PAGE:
Recognizing this and acting upon it can be difficult, but Ute reaped the benefits of this decision when she started in WestLotto. Going into a company that had a strong hierarchy was not something that was easy for Ute, as it was not what she was used to at all. One day, she attended a Design Thinking workshop, and had a WOW moment – this was the way she wanted to work. One of Ute’s main lessons learned is that organizations can work in very different ways than they do, and rules in place are not always to be taken for granted and accepted as if they were set in stone. After doing lots of pioneer work in various capacities within WestLotto, Ute landed in innovation management, which was the culmination of all the work she had done until then, and matched with her interests and passion perfectly!

“It’s more about coaching than leading.”

In fact, Ute is continually working to innovate in her team and company to modernize the way work and teams are structured, applying design thinking, systems thinking, SCRUM, OKR, Purpose-Driven Company and more innovative models to modernize work! Ute views leadership more so as coaching, helping reveal an individual’s strengths – which is one of Ute’s own strengths – and giving them roles in which they can apply and raise their potential, making use of the T and Y-shaped skills model. This means not only making use of the deep knowledge a person possesses, but also their broad knowledge and experience, along with the power of collaboration within teams. Ute’s purpose as a servant leader is to do creative work with individuals to increase their creativity, getting them out of their comfort zone and trying new things. She strongly believes that a clear purpose and guiding star is the first thing that any leader needs to set for themselves, and this is her’s.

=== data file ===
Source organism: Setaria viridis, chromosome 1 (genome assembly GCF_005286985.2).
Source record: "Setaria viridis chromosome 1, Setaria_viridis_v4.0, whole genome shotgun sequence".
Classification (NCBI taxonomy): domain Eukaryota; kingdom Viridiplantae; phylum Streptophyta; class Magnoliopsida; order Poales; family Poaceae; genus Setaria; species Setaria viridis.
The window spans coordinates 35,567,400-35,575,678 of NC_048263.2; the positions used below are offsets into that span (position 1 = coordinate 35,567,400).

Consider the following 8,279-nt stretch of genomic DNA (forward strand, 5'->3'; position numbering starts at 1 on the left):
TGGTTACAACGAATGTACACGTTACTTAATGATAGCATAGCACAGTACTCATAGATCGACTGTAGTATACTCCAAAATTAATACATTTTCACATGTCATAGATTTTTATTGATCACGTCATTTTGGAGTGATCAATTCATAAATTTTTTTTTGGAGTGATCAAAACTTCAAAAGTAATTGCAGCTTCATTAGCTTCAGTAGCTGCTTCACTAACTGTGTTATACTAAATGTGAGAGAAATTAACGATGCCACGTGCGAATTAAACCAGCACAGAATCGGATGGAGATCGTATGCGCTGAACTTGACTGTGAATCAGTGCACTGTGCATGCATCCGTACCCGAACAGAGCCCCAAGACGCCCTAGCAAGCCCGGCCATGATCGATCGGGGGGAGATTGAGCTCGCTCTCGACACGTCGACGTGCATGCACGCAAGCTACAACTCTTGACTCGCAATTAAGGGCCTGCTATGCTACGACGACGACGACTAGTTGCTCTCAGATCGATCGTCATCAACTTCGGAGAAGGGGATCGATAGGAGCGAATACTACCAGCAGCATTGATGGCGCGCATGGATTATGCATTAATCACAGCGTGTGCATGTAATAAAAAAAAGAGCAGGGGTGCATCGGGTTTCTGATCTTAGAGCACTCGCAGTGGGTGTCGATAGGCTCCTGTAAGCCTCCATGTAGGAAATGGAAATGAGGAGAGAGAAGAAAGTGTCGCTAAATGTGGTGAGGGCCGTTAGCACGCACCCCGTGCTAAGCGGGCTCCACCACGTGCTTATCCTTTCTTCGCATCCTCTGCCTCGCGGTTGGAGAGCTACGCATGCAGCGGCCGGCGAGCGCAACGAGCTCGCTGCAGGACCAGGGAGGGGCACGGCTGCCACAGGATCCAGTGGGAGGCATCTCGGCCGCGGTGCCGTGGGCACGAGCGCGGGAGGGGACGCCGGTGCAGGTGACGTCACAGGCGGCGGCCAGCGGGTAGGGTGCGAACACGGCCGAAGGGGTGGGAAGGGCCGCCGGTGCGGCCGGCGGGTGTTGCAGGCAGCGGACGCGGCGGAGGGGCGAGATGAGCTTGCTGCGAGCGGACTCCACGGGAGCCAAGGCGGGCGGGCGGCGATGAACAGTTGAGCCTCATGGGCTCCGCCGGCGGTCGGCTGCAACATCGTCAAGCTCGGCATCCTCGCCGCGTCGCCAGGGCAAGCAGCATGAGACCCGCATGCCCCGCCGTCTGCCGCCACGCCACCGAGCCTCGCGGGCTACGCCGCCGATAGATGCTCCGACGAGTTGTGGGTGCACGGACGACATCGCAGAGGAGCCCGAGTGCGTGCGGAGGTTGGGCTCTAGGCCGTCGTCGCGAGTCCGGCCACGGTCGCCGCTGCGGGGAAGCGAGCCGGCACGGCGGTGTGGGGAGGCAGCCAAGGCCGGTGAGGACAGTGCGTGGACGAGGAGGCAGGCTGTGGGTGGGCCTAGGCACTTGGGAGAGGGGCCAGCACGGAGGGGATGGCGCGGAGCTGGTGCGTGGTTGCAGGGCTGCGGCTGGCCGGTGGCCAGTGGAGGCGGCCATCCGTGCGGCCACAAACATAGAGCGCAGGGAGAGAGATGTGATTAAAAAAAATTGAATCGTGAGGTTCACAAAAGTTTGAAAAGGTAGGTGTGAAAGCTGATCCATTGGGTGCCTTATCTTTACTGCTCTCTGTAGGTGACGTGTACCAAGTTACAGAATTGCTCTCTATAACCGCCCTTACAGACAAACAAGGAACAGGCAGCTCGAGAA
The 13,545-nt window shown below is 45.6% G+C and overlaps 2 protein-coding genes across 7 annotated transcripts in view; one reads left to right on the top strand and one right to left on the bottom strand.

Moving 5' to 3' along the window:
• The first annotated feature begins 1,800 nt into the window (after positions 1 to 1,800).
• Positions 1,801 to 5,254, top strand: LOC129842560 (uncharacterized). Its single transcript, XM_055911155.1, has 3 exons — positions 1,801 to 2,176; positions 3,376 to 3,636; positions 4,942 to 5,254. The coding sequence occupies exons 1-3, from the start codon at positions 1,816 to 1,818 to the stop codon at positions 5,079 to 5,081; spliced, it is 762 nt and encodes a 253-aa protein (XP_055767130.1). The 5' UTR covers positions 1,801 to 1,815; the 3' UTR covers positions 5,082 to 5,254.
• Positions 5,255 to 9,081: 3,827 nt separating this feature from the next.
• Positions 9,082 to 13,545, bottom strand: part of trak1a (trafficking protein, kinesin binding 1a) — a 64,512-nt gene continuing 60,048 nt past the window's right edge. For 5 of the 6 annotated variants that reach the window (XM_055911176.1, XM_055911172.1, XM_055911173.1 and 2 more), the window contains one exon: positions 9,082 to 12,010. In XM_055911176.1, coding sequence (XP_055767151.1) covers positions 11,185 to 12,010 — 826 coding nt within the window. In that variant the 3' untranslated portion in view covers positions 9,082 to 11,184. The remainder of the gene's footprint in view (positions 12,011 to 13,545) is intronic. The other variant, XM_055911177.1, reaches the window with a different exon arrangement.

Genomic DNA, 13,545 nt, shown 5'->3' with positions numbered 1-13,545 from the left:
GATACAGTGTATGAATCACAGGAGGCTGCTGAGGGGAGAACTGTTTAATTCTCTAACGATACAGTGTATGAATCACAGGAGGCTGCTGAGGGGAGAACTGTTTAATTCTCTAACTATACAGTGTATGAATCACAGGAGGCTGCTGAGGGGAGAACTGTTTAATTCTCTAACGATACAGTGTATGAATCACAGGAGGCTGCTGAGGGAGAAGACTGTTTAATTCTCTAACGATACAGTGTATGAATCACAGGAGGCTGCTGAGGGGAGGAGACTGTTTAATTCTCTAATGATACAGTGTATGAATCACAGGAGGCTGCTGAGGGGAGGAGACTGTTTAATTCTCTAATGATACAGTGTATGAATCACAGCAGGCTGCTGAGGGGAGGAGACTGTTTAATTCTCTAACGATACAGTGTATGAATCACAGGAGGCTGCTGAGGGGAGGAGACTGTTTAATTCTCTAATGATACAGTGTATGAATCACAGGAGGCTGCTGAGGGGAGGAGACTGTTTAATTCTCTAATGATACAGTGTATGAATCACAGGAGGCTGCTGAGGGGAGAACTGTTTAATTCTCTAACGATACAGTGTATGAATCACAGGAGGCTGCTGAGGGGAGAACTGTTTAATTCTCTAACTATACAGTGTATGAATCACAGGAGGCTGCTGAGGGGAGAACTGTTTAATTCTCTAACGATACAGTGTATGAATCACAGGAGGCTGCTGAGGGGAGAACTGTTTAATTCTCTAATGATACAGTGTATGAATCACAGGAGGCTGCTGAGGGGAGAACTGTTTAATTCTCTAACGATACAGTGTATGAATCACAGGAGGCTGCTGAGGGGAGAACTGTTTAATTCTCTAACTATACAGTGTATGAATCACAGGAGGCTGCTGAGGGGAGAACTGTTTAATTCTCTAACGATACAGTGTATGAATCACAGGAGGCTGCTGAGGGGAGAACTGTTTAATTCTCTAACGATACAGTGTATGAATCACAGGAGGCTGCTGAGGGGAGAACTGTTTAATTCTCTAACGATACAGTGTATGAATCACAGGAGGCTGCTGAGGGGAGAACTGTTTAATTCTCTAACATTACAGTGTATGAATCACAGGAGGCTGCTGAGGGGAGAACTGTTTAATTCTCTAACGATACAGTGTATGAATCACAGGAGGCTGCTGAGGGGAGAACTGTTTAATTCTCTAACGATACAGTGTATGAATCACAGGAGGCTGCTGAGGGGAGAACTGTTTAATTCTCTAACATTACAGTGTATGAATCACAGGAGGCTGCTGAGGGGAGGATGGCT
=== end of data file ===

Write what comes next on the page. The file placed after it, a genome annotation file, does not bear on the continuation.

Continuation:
“I think women are really in the driver’s seat for changes at the moment.”

Ute believes that this is a great time for women to instigate change, as we change the way we organize work and structure companies, leaning more towards design thinking that emphasizes strengths that women possess, such as great empathy and communication.

So, what does she want to see happen for women in the future? Getting rid of old structures where women sometimes have to work harder than men (or be a better version than men) to receive recognition, and instead using more lean methods, focusing on people’s many skills and abilities. She would also love to see a move towards fun leadership.  In her opinion, we need less expert leadership and much more empathic leadership that fosters self-leadership. As hierarchy-free self-organization is the main topic of the future for organizations in a complex world, an emphasizing this self-leadership will be beneficial.

 

For our German readers, be sure to find out more about Ute’s vision and combination of Design Thinking for women in the workplace in her book, co-written with Martina Hesse!

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Our next #SheLeads blog will feature Patrice den Hartog, a woman in leadership who spoke with us all the way from Australia, she sharing key moments in her career how she found  balance in her career and in her mindset.